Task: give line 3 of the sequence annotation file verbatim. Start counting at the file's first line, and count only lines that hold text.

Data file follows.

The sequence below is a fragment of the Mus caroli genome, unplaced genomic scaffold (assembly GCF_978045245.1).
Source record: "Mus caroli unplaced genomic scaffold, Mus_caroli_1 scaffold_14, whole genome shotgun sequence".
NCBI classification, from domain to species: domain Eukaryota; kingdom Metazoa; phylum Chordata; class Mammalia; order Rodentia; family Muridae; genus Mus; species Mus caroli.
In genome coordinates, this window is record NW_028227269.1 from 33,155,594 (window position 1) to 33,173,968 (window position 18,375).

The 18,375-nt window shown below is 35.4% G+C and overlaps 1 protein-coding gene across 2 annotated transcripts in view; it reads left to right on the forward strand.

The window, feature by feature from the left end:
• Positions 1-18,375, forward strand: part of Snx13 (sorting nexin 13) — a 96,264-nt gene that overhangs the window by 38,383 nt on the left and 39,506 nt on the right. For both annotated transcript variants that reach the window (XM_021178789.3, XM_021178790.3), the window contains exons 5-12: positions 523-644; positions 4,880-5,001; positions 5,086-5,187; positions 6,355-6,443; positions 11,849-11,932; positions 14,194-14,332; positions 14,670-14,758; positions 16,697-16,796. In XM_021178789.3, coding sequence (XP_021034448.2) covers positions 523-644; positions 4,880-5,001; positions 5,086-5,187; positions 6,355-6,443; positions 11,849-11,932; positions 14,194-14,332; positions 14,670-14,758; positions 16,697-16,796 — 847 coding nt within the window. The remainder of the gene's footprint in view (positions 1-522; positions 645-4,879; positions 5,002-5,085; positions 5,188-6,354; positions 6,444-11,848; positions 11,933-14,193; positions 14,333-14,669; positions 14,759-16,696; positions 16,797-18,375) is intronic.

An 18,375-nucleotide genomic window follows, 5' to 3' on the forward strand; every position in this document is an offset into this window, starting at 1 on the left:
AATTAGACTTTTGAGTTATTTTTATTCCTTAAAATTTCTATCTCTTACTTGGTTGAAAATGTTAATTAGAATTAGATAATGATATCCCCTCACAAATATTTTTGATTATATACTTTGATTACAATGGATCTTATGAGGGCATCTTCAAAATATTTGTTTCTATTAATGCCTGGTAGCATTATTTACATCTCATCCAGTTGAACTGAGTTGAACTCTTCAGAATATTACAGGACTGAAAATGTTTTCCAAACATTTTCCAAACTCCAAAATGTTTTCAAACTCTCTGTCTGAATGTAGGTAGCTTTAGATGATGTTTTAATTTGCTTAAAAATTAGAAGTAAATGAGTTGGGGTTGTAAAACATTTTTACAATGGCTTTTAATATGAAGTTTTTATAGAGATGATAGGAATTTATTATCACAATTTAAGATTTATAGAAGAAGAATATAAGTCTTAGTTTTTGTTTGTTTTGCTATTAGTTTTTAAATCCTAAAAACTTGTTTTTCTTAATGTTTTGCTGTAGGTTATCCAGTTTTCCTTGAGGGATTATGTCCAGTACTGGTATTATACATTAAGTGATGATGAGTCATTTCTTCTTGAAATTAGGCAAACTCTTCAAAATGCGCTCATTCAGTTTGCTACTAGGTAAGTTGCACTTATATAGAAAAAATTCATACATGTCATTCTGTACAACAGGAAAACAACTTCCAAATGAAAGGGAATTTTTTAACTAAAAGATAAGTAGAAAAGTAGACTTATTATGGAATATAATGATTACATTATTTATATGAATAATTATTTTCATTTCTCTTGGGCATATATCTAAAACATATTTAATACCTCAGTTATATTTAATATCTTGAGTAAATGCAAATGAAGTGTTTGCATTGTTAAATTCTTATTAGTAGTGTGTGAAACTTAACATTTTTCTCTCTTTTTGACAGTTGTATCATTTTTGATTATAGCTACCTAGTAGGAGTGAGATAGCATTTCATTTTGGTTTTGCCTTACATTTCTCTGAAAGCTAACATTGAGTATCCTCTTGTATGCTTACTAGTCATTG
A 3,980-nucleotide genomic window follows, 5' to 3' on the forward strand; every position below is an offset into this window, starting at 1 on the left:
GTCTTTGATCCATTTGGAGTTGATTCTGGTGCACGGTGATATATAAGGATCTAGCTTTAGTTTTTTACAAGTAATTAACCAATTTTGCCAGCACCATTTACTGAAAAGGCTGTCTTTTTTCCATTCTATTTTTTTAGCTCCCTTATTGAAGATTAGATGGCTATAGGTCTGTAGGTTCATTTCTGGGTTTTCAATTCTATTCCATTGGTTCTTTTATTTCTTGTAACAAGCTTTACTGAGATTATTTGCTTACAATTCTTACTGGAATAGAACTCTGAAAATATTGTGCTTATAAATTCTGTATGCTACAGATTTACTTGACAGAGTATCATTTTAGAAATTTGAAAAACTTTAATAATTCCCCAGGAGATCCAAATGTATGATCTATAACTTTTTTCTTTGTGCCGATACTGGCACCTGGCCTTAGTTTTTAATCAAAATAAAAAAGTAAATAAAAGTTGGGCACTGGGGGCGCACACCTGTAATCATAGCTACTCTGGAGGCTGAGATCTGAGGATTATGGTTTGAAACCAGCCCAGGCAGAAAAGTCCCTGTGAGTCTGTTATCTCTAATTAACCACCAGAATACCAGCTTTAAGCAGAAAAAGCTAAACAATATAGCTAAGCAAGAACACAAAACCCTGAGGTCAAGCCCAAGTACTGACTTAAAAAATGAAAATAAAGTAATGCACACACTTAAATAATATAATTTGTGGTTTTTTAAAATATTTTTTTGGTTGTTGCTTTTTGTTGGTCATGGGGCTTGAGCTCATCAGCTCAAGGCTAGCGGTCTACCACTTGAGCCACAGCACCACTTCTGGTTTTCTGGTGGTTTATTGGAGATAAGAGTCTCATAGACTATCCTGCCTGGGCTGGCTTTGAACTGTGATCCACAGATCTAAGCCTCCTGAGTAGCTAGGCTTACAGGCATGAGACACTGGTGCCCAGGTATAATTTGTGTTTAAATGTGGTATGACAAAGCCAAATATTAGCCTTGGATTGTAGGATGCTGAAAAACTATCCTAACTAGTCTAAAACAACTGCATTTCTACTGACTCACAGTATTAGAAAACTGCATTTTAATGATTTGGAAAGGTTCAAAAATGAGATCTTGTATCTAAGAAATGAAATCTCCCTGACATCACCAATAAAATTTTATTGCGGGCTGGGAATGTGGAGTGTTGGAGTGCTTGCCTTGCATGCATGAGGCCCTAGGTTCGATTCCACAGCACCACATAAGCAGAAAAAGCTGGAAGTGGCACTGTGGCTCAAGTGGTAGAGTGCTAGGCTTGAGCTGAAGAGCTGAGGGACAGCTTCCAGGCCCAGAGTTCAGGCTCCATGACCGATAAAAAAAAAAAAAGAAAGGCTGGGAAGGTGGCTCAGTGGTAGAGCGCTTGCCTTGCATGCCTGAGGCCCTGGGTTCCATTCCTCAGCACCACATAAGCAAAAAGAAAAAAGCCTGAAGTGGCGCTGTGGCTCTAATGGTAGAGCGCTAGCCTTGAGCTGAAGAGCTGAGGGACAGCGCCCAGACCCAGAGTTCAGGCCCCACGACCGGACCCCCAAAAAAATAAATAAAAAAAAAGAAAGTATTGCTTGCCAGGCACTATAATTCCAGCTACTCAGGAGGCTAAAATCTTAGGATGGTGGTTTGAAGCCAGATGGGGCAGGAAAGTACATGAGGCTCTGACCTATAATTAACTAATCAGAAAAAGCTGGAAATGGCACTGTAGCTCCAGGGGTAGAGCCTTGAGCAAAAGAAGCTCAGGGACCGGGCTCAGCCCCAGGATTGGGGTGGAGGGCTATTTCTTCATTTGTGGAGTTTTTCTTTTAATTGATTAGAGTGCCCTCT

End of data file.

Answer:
NCBI classification, from domain to species: domain Eukaryota; kingdom Metazoa; phylum Chordata; class Mammalia; order Rodentia; family Muridae; genus Mus; species Mus caroli.